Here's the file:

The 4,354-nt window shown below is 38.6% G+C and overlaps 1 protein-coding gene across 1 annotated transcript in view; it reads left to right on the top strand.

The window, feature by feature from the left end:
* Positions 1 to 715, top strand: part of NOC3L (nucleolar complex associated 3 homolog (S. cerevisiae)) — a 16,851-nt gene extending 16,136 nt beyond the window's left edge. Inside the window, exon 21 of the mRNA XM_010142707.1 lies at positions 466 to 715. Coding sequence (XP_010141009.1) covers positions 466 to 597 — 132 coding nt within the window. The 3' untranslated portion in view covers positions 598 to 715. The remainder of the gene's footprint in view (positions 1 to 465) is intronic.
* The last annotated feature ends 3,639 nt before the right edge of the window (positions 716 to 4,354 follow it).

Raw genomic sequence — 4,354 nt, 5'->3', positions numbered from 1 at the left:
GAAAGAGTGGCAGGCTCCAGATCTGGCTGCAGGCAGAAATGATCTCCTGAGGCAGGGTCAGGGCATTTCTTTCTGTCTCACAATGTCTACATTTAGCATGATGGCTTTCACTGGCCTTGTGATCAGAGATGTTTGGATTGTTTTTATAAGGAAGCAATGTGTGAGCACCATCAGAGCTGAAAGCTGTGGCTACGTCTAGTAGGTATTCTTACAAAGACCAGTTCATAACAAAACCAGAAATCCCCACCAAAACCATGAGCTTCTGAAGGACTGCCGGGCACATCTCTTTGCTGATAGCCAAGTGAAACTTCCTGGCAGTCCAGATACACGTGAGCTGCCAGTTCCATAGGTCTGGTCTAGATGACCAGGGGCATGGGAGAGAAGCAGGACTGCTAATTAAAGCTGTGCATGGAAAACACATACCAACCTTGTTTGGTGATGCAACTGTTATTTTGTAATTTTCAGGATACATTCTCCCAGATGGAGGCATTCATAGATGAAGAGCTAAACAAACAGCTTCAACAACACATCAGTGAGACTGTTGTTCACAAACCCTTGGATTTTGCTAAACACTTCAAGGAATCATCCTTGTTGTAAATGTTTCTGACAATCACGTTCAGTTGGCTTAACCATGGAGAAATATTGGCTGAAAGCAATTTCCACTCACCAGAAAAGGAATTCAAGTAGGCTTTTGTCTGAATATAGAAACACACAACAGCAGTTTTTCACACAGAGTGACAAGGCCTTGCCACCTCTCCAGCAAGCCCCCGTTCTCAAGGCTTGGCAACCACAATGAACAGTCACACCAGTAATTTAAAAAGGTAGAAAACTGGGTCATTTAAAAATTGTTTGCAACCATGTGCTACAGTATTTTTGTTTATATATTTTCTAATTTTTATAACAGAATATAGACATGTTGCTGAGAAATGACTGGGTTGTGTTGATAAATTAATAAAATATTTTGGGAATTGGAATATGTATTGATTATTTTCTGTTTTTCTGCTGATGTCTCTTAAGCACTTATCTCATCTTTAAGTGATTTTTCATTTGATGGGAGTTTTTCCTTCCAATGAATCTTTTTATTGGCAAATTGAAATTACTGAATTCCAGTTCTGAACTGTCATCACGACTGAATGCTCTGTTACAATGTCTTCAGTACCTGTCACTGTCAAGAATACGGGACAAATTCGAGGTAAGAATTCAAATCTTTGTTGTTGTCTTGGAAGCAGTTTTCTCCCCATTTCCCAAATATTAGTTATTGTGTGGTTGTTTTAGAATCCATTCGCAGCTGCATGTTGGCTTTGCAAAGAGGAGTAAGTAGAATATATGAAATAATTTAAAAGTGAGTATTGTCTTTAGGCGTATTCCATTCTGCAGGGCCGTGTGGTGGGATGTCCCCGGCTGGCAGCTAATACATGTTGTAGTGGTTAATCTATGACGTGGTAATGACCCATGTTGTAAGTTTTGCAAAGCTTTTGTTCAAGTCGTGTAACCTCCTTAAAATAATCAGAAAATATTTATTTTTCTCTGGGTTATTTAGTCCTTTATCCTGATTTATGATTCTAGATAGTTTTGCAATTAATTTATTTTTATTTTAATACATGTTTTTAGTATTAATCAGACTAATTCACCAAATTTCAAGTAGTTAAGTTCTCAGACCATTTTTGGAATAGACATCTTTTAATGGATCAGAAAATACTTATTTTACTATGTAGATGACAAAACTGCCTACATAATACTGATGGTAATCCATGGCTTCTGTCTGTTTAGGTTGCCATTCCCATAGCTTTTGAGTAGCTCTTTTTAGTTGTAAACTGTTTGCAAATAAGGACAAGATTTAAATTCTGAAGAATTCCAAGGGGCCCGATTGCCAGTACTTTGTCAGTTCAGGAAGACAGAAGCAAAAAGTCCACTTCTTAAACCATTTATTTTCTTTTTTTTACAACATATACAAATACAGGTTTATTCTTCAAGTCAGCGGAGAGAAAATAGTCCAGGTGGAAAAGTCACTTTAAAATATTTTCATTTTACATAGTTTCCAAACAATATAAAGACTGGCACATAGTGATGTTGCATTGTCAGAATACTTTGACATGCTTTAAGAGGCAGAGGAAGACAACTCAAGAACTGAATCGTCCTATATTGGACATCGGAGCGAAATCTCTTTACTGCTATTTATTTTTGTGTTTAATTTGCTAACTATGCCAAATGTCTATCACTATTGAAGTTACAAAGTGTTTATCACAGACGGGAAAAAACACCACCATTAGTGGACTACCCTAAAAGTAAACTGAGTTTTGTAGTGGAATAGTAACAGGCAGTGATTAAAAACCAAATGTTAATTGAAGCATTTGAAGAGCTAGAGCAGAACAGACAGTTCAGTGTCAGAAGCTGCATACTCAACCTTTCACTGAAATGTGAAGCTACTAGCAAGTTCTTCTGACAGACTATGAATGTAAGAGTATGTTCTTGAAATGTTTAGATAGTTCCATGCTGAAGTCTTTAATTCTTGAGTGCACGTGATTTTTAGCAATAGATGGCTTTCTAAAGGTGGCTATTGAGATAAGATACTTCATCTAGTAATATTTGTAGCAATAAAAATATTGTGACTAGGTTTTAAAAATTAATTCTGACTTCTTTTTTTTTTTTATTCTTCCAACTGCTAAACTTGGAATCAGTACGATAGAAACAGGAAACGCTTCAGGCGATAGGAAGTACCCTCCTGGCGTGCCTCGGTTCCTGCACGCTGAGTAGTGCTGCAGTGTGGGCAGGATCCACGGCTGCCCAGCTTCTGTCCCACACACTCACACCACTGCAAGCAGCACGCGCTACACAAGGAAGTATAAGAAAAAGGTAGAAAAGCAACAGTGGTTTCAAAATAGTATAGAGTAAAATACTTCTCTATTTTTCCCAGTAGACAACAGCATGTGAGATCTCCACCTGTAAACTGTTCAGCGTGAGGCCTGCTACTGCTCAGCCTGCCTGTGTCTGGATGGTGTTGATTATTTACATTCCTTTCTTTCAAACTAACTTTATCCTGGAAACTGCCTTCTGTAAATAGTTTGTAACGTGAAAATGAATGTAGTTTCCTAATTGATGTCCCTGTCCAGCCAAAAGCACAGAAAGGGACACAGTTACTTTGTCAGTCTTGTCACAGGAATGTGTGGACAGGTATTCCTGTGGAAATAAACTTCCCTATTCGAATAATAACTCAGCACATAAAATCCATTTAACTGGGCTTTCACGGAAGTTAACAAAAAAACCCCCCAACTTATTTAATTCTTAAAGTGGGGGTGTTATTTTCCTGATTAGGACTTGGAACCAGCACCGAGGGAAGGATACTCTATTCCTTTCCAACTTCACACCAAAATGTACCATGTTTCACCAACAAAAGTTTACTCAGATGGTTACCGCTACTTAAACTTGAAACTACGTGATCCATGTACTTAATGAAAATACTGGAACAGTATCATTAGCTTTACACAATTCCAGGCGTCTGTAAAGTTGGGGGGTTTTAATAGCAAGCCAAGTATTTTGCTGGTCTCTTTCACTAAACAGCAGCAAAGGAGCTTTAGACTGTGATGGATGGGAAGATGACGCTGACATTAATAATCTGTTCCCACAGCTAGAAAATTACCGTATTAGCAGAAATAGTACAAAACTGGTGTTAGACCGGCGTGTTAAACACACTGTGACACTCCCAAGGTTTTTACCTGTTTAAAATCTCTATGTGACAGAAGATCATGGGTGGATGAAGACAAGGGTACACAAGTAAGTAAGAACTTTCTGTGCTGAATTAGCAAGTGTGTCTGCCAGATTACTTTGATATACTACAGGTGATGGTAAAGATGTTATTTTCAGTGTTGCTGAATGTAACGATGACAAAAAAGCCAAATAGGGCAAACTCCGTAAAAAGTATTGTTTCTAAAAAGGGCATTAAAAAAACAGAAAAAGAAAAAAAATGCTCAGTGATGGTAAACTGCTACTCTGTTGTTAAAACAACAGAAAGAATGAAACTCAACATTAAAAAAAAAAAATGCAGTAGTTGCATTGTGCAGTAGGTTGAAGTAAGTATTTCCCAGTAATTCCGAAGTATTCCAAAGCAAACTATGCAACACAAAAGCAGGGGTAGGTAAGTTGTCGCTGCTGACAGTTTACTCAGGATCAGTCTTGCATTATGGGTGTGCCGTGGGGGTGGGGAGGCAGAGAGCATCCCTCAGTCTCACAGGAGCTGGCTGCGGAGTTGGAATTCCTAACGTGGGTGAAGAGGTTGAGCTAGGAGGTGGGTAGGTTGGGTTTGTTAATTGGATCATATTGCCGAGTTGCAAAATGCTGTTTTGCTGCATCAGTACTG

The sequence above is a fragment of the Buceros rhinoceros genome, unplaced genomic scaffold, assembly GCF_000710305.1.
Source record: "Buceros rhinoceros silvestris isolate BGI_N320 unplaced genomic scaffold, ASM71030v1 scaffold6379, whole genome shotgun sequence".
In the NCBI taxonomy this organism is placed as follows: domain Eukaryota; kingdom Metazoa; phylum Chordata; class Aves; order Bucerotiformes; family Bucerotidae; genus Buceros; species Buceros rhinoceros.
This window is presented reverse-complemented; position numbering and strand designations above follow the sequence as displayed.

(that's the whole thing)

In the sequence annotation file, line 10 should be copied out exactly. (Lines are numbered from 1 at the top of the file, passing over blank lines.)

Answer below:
This window is presented reverse-complemented; position numbering and strand designations above follow the sequence as displayed.